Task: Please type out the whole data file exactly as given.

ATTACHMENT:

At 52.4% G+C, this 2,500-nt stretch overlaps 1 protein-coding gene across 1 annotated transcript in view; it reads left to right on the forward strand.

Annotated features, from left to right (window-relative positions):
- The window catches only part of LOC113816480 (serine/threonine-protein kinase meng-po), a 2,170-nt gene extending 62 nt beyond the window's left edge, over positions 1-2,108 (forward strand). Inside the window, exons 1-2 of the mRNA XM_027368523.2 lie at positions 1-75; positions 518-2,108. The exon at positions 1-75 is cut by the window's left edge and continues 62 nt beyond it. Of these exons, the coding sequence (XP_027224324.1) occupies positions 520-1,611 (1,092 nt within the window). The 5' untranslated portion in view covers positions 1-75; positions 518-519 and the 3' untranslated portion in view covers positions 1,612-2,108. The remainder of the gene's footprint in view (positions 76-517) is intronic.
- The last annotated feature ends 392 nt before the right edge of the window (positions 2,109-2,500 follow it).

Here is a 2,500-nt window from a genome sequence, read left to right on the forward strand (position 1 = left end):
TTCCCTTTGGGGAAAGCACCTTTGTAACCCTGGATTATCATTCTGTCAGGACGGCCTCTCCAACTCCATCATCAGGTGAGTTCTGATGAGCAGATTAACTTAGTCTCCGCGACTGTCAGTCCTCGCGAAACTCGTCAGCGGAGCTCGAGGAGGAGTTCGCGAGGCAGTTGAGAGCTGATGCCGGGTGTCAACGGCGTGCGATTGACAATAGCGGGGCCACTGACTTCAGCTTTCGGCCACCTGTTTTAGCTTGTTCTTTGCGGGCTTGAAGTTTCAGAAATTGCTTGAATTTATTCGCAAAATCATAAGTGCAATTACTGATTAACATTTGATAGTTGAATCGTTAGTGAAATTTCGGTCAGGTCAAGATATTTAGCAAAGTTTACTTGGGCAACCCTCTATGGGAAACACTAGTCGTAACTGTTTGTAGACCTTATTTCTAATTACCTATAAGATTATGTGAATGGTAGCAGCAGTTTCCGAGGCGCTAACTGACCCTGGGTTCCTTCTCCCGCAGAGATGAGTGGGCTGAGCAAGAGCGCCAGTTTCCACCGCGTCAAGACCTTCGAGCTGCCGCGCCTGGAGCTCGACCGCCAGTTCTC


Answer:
At 52.4% G+C, this 2,500-nt stretch overlaps 1 protein-coding gene across 1 annotated transcript in view; it reads left to right on the forward strand.

Annotated features, from left to right (window-relative positions):
- The window catches only part of LOC113816480 (serine/threonine-protein kinase meng-po), a 2,170-nt gene extending 62 nt beyond the window's left edge, over positions 1-2,108 (forward strand). Inside the window, exons 1-2 of the mRNA XM_027368523.2 lie at positions 1-75; positions 518-2,108. The exon at positions 1-75 is cut by the window's left edge and continues 62 nt beyond it. Of these exons, the coding sequence (XP_027224324.1) occupies positions 520-1,611 (1,092 nt within the window). The 5' untranslated portion in view covers positions 1-75; positions 518-519 and the 3' untranslated portion in view covers positions 1,612-2,108. The remainder of the gene's footprint in view (positions 76-517) is intronic.
- The last annotated feature ends 392 nt before the right edge of the window (positions 2,109-2,500 follow it).

Here is a 2,500-nt window from a genome sequence, read left to right on the forward strand (position 1 = left end):
TTCCCTTTGGGGAAAGCACCTTTGTAACCCTGGATTATCATTCTGTCAGGACGGCCTCTCCAACTCCATCATCAGGTGAGTTCTGATGAGCAGATTAACTTAGTCTCCGCGACTGTCAGTCCTCGCGAAACTCGTCAGCGGAGCTCGAGGAGGAGTTCGCGAGGCAGTTGAGAGCTGATGCCGGGTGTCAACGGCGTGCGATTGACAATAGCGGGGCCACTGACTTCAGCTTTCGGCCACCTGTTTTAGCTTGTTCTTTGCGGGCTTGAAGTTTCAGAAATTGCTTGAATTTATTCGCAAAATCATAAGTGCAATTACTGATTAACATTTGATAGTTGAATCGTTAGTGAAATTTCGGTCAGGTCAAGATATTTAGCAAAGTTTACTTGGGCAACCCTCTATGGGAAACACTAGTCGTAACTGTTTGTAGACCTTATTTCTAATTACCTATAAGATTATGTGAATGGTAGCAGCAGTTTCCGAGGCGCTAACTGACCCTGGGTTCCTTCTCCCGCAGAGATGAGTGGGCTGAGCAAGAGCGCCAGTTTCCACCGCGTCAAGACCTTCGAGCTGCCGCGCCTGGAGCTCGACCGCCAGTTCTC